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6.2: Social Exchange Theory
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6.2: Social Exchange Theory

We have discussed why we form relationships, what attracts us to others, and different types of love. But what determines whether we are satisfied with and stay in a relationship? One theory that provides an explanation is social exchange theory. According to social exchange theory, we act as naïve economists in keeping a tally of the ratio of costs and benefits of forming and maintaining a relationship with others (Rusbult & Van Lange, 2003).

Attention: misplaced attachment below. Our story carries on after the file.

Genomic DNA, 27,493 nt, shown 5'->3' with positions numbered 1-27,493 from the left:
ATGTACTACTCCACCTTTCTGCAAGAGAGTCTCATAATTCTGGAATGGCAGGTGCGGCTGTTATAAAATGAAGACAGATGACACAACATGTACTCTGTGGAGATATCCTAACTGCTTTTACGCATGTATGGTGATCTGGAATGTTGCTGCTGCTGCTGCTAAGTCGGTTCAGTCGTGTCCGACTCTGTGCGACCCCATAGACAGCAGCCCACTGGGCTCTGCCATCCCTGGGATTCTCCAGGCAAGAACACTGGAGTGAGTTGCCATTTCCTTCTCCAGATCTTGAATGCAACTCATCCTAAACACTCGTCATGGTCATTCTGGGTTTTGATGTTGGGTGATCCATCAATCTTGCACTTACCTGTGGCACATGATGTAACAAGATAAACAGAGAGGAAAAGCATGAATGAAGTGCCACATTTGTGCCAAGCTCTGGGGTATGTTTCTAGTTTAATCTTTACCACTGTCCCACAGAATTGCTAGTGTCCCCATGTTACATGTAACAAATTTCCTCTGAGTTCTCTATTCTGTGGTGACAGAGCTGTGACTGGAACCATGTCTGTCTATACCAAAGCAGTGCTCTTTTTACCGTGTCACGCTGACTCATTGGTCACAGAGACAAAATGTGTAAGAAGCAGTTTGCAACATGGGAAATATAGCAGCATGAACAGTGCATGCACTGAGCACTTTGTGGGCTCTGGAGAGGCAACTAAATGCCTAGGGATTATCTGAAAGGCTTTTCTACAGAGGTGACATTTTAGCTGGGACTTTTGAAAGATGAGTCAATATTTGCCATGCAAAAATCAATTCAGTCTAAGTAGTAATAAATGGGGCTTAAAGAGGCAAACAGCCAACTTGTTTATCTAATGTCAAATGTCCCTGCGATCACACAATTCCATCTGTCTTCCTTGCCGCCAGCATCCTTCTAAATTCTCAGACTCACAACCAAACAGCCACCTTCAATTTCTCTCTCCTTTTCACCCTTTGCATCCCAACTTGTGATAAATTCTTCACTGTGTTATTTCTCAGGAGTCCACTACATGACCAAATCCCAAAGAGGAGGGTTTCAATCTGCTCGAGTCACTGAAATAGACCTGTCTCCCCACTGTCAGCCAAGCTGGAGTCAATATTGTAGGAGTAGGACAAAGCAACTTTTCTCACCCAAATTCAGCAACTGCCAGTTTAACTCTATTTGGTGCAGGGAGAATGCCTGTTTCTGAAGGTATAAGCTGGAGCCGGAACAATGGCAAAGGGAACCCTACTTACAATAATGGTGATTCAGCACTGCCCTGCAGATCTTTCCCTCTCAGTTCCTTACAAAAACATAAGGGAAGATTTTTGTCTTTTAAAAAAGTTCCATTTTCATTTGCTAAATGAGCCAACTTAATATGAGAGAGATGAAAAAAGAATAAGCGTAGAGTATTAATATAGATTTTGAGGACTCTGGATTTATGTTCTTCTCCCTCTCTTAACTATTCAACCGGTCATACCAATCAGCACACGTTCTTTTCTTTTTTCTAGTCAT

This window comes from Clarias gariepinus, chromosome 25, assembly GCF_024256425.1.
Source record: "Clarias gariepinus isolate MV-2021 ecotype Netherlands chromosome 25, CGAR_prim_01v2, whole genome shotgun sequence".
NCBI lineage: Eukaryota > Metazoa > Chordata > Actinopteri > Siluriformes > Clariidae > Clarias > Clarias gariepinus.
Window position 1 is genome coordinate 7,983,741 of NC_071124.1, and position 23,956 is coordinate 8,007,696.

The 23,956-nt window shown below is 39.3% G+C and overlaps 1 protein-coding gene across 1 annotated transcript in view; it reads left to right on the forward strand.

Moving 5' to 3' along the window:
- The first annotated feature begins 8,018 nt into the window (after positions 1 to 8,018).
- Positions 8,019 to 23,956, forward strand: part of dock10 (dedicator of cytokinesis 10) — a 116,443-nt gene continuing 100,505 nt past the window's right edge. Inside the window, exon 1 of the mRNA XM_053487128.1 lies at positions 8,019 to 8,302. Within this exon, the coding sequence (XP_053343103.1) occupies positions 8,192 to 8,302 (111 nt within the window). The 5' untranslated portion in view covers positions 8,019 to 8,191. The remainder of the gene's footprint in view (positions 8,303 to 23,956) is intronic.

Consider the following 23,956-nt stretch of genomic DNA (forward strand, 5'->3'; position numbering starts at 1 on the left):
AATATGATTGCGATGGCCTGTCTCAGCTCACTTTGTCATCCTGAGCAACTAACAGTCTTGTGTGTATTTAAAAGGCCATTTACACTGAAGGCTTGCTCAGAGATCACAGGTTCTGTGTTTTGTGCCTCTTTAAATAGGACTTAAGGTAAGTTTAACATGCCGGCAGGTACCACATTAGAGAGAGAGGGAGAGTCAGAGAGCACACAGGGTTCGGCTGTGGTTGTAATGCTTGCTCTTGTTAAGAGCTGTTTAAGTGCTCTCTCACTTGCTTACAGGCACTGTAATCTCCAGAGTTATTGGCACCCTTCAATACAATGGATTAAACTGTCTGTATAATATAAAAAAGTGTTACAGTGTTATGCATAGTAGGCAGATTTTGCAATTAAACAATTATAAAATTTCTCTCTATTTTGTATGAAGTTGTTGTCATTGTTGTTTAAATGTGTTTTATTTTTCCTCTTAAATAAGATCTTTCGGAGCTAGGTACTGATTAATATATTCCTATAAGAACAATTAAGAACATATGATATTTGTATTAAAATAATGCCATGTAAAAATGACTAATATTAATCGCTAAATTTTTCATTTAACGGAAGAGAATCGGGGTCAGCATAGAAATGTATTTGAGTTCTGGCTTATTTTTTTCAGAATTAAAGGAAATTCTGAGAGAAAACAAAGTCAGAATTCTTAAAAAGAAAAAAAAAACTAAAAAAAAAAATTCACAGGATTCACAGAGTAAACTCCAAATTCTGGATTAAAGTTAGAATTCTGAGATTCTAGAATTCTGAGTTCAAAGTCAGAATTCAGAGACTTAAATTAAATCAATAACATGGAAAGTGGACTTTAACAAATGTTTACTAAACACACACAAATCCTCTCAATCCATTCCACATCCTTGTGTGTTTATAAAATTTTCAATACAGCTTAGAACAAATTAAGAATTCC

People are motivated to maximize the benefits of social exchanges, or relationships, and minimize the costs. People prefer to have more benefits than costs, or to have nearly equal costs and benefits, but most people are dissatisfied if their social exchanges create more costs than benefits. For example, if you have ever decided to commit to a romantic relationship, you probably considered the advantages and disadvantages of your decision. What are the benefits of being in a committed romantic relationship? You may have considered having companionship, intimacy, and passion, but also being comfortable with a person you know well. What are the costs of being in a committed romantic relationship? You may think that over time boredom from being with only one person may set in; moreover, it may be expensive to share activities such as attending movies and going to dinner. However, the benefits of dating your romantic partner presumably outweigh the costs, or you wouldn’t continue the relationship.

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